Perhaps it was written in Sam Neill's stars, but by cosmic
coincidence two of the Jurassic Park
star's most recent projects have both concerned man's attempts to understand
the universe. Recently, he starred in antipodean comedy The Dish, as the boss of a remote radio telescope with
responsibility for beaming back live pictures of the first Moon landing. Now
he's presenting BBC's groundbreaking Space.
Although, at 53, he's comfortably old enough to remember the
Moon landing, he is at a loss to explain how he became involved in either
project. "I'd say space has always been an interest of mine," he ponders.
"But I've never by any means been authoritative. I don't quite know why
they picked on me'"
But he's clearly an articulate enthusiast. "I think the
sixties were a very heroic time," he says, "and the Apollo missions
were the last of man's great adventures. They'd never do that nowadays, they'd
send up a robot or a computer, something that would do the job. It was the
beginning of the computer age."
Although he confesses to having no affinity with
computers-"I don't know how to turn one on, actually" - he is
impressed by the approach of the series. "What distinguishes this from similar
projects," he reasons, "is that there is a tremendous amount of computer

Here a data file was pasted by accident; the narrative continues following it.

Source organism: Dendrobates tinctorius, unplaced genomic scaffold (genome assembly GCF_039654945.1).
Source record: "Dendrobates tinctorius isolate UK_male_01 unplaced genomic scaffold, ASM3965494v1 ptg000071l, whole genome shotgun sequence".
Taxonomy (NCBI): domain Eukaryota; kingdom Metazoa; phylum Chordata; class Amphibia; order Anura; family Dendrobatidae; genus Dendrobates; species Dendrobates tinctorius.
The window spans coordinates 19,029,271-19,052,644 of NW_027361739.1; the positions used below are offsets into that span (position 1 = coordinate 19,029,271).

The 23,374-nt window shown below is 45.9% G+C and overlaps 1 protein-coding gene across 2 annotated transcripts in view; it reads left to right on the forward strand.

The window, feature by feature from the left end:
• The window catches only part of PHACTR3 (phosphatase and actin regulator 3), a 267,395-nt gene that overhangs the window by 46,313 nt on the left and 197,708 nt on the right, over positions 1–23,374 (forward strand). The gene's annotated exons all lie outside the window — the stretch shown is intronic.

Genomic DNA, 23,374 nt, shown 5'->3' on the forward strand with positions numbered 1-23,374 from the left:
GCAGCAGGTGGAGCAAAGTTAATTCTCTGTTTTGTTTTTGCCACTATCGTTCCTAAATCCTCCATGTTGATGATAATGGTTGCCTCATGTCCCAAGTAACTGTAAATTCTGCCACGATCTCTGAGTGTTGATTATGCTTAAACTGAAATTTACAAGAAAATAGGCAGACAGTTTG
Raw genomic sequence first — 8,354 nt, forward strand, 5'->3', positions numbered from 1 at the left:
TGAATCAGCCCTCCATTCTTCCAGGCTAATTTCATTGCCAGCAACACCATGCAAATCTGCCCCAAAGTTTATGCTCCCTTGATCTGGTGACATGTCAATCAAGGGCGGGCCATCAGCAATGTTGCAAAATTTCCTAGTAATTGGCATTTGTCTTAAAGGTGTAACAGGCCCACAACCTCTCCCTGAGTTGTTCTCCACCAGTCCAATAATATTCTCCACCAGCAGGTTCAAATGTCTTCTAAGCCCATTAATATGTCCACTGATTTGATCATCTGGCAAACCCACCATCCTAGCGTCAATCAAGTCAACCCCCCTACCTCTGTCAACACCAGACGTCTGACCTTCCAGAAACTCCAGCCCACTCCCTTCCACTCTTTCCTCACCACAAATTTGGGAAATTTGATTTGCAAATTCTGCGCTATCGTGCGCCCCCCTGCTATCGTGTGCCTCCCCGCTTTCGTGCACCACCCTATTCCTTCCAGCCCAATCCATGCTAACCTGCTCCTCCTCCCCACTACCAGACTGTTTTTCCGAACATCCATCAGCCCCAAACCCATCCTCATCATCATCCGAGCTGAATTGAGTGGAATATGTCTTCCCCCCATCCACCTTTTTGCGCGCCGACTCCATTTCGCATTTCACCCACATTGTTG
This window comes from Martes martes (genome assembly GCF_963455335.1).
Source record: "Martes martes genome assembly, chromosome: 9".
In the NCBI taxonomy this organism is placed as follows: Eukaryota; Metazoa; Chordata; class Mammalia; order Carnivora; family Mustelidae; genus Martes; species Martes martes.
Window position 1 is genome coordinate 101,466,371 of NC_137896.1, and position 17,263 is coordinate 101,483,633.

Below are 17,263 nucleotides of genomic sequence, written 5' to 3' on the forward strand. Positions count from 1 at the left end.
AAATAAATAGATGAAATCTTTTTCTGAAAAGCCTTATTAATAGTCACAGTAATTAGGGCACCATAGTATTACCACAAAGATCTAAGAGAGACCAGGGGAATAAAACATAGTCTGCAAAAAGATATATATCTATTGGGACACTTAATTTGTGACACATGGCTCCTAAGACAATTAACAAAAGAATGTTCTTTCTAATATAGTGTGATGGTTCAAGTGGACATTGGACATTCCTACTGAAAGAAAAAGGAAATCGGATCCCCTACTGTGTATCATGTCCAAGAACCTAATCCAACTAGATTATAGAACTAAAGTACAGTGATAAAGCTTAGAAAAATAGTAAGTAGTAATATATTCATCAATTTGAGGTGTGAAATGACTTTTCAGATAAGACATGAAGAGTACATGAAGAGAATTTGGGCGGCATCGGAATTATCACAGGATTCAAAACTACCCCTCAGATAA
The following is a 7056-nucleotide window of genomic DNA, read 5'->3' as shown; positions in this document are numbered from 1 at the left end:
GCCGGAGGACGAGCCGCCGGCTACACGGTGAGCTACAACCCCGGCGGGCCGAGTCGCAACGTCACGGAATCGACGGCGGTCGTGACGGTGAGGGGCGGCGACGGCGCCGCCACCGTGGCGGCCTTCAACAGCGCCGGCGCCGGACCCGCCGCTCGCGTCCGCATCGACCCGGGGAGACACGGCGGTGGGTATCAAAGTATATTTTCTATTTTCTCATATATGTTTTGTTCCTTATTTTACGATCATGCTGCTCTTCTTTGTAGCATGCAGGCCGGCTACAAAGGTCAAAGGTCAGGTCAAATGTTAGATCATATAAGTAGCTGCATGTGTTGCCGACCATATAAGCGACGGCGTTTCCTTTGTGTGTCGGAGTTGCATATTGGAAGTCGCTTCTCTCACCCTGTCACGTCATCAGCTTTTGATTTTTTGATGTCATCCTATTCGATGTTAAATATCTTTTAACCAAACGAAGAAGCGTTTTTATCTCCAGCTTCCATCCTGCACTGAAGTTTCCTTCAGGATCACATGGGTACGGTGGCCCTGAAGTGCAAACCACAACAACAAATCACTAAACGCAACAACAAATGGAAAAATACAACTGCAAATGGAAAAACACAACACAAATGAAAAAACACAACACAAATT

generated work, very much in the vein of Walking
with Dinosaurs. I get to wander through galaxies and look into
a black hole. That was amazing for me and helps to make the
series, I hope, incredibly accessible."
The series was shot in Neill's native New
Zealand, enabling him to stay close to home,
his family and his beloved pinot noir vineyards. And he admits there have been
other benefits, too.
"I have trivia that I can now produce at dinner parties,"
he laughs. "The thing that I'm trying to get to grips with is that not
only is the universe infinite but it is expanding. That seems contradictory,
but there are all kinds of contradictions at work in space.
"An astrophysicist recently told me that the only
possible logical conclusion that one can come to is that not only is the
universe infinite but there are an infinite number of universes - it's
Neill doesn't pretend to have all the answers, but you sense
he will certainly enjoy asking the questions.